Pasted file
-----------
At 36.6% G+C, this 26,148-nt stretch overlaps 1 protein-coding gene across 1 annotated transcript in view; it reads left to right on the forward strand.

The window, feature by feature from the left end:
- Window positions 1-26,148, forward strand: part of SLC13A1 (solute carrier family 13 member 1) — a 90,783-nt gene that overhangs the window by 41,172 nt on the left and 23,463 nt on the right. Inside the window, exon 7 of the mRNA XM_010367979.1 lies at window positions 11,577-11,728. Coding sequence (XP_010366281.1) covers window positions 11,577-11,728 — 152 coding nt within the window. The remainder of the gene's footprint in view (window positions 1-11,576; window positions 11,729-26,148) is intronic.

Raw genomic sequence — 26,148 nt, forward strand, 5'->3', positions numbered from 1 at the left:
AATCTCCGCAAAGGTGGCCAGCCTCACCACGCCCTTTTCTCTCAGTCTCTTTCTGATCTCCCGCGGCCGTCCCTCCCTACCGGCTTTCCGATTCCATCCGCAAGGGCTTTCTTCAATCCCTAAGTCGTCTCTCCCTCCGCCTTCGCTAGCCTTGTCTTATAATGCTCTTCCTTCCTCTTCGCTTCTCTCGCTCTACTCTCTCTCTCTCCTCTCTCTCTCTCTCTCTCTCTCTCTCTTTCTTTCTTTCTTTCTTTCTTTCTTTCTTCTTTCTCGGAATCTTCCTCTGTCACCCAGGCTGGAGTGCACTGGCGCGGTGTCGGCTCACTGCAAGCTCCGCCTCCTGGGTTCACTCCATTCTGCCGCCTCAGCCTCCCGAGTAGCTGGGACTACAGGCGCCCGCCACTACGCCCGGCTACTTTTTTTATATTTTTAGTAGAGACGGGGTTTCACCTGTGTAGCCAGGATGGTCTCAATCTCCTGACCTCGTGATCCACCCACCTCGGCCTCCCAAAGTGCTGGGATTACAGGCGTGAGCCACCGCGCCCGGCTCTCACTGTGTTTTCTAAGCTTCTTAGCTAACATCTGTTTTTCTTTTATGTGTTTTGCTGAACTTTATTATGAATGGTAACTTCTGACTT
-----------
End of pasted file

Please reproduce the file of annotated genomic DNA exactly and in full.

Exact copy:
At 36.6% G+C, this 26,148-nt stretch overlaps 1 protein-coding gene across 1 annotated transcript in view; it reads left to right on the forward strand.

The window, feature by feature from the left end:
- Window positions 1-26,148, forward strand: part of SLC13A1 (solute carrier family 13 member 1) — a 90,783-nt gene that overhangs the window by 41,172 nt on the left and 23,463 nt on the right. Inside the window, exon 7 of the mRNA XM_010367979.1 lies at window positions 11,577-11,728. Coding sequence (XP_010366281.1) covers window positions 11,577-11,728 — 152 coding nt within the window. The remainder of the gene's footprint in view (window positions 1-11,576; window positions 11,729-26,148) is intronic.

Raw genomic sequence — 26,148 nt, forward strand, 5'->3', positions numbered from 1 at the left:
AATCTCCGCAAAGGTGGCCAGCCTCACCACGCCCTTTTCTCTCAGTCTCTTTCTGATCTCCCGCGGCCGTCCCTCCCTACCGGCTTTCCGATTCCATCCGCAAGGGCTTTCTTCAATCCCTAAGTCGTCTCTCCCTCCGCCTTCGCTAGCCTTGTCTTATAATGCTCTTCCTTCCTCTTCGCTTCTCTCGCTCTACTCTCTCTCTCTCCTCTCTCTCTCTCTCTCTCTCTCTCTCTTTCTTTCTTTCTTTCTTTCTTTCTTTCTTCTTTCTCGGAATCTTCCTCTGTCACCCAGGCTGGAGTGCACTGGCGCGGTGTCGGCTCACTGCAAGCTCCGCCTCCTGGGTTCACTCCATTCTGCCGCCTCAGCCTCCCGAGTAGCTGGGACTACAGGCGCCCGCCACTACGCCCGGCTACTTTTTTTATATTTTTAGTAGAGACGGGGTTTCACCTGTGTAGCCAGGATGGTCTCAATCTCCTGACCTCGTGATCCACCCACCTCGGCCTCCCAAAGTGCTGGGATTACAGGCGTGAGCCACCGCGCCCGGCTCTCACTGTGTTTTCTAAGCTTCTTAGCTAACATCTGTTTTTCTTTTATGTGTTTTGCTGAACTTTATTATGAATGGTAACTTCTGACTT